For this month’s column I was trying to think of a metaphor that would capture my overall impressions from the 2022 Plant Services PdM Survey.
This year two themes stood out. The first was the surprising level of continuity between much of the data from 2020 through to this year, despite the massive trauma and business disruption caused by the COVID-19 pandemic. The second was that this year’s survey results were different enough that they genuinely had their own flavor and personality compared to those from previous years.
Now, if you know me, you know that I am a massive fan of Doctor Who, the long-running sci-fi adventure TV show. The program got its start in 1963 on BBC1, which was three years before Star Trek premiered in the U.S., and features a character called the Doctor who travels the universe in a space and time machine (a ship that is bigger on the inside), fighting monsters and righting wrongs with the help of a rotating cast of companions.
Many fans my age got their start with this show in the late ’70s or early ’80s, when we discovered it on our local PBS station, and for eight years I’ve managed to keep my passion for Doctor Who from spilling over too much into these editor’s notes. However, the concept and metaphor of regeneration as featured on the show is appropriate in this case.
Back in 1966, when the lead actor on the show declared his intent to leave the role, the show’s producers developed a concept that would maintain continuity while refreshing further stories: they decided that the Doctor had the ability to regenerate both body and personality while retaining all previous memories. In short, a new lead actor could be cast as needed while keeping a profitable show both fresh and on the air.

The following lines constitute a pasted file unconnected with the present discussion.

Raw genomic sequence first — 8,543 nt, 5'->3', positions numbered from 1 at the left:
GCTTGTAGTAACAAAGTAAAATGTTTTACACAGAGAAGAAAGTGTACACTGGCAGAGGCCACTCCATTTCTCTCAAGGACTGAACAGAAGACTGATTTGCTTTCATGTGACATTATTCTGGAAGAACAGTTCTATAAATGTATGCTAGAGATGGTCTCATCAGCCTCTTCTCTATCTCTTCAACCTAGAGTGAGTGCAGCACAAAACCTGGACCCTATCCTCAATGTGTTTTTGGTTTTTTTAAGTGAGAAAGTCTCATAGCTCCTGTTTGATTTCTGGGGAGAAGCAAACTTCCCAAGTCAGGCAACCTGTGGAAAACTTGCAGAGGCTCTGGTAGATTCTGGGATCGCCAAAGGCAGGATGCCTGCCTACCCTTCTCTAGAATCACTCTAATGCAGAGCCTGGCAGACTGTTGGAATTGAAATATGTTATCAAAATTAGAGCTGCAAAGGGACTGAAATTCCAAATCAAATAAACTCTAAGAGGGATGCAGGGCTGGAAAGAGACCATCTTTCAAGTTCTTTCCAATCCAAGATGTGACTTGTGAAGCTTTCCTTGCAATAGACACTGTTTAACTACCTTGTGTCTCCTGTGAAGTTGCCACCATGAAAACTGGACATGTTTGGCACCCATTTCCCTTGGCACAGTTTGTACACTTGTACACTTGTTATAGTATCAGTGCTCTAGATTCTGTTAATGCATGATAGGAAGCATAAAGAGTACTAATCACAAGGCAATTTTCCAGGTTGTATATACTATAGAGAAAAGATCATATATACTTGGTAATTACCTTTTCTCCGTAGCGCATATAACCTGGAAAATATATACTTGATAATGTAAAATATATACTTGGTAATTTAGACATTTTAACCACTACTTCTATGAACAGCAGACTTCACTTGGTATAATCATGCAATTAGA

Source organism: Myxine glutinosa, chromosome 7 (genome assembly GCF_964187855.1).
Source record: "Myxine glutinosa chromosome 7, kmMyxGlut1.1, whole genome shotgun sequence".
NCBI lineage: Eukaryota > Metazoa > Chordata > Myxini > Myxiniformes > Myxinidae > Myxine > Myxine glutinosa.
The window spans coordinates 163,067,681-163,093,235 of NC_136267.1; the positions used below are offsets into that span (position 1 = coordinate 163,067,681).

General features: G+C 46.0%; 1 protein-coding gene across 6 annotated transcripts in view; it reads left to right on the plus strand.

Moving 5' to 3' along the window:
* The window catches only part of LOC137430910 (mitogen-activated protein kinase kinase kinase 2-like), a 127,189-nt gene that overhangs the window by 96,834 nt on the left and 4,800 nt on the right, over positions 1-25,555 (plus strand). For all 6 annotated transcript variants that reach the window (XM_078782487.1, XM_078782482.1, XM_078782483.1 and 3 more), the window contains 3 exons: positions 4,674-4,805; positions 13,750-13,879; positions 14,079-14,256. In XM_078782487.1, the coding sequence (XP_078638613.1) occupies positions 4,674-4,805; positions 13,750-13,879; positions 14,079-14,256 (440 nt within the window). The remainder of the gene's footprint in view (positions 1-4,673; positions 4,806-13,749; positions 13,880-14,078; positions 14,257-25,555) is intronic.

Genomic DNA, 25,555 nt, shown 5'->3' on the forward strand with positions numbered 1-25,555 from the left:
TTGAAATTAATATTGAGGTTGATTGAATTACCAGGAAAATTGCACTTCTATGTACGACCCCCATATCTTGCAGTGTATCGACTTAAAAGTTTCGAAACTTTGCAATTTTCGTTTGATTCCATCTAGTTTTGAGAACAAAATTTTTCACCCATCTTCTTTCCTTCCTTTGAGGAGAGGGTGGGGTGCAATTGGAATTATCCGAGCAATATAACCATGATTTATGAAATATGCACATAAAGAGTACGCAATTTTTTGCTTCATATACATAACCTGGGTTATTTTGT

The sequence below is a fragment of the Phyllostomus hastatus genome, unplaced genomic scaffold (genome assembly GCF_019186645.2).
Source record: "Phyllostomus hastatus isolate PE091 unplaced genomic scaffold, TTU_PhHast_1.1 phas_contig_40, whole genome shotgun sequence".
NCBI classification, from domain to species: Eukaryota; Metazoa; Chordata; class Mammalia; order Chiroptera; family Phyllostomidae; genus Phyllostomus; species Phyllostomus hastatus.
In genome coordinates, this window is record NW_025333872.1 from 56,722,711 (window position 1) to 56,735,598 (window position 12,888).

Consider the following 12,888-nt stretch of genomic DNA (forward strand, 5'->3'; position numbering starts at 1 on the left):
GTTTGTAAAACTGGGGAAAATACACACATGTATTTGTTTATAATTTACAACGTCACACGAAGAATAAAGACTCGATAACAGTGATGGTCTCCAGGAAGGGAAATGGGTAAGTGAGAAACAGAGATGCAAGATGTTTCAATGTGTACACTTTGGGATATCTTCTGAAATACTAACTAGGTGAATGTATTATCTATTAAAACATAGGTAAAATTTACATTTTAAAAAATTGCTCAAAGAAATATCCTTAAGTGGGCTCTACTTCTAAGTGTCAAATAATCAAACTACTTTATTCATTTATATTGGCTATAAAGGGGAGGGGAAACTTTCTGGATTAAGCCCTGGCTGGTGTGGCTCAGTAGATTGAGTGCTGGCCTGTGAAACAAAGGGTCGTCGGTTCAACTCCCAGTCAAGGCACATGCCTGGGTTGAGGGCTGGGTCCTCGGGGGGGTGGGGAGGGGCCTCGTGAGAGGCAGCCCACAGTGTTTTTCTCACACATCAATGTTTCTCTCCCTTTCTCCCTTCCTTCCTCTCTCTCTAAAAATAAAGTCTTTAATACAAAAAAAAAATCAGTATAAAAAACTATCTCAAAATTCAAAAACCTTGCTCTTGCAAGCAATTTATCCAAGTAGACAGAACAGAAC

The funny thing about regenerations, at least according to Doctor Who story logic, is that it is not immediately apparent when one is on the horizon. The adventure begins like always, with something small being out of place, and then expands in scope until both Doctor and companions are wrapped in a cosmic struggle. The only way out is for the Doctor to “die” and become a new person with an ever growing body of memory.
This year’s Plant Services PdM Survey feels very much like the other side of an industry-wide regeneration, with the last survey having been conducted in a pre-COVID world. Over the past 30 months there may have been changes to your team and your plant, or to your approach to maintenance (reactive vs. proactive, on-site vs. remote, etc.), or to your personal job title and responsibilities.
Yet here we are in 2022, with this year’s survey showing a remarkable consistency in industry’s attitude toward PdM. Most people continue to be mildly satisfied or dis-satisfied with their programs. Most people wish they had more skilled workers on-site who know their way around PdM tools. But most realize they’re here for the long haul and are ready for the next regeneration, whenever it comes to pass.
See you at the next regeneration.
This story originally appeared in the September 2022 issue of Plant Services. Subscribe to Plant Services here.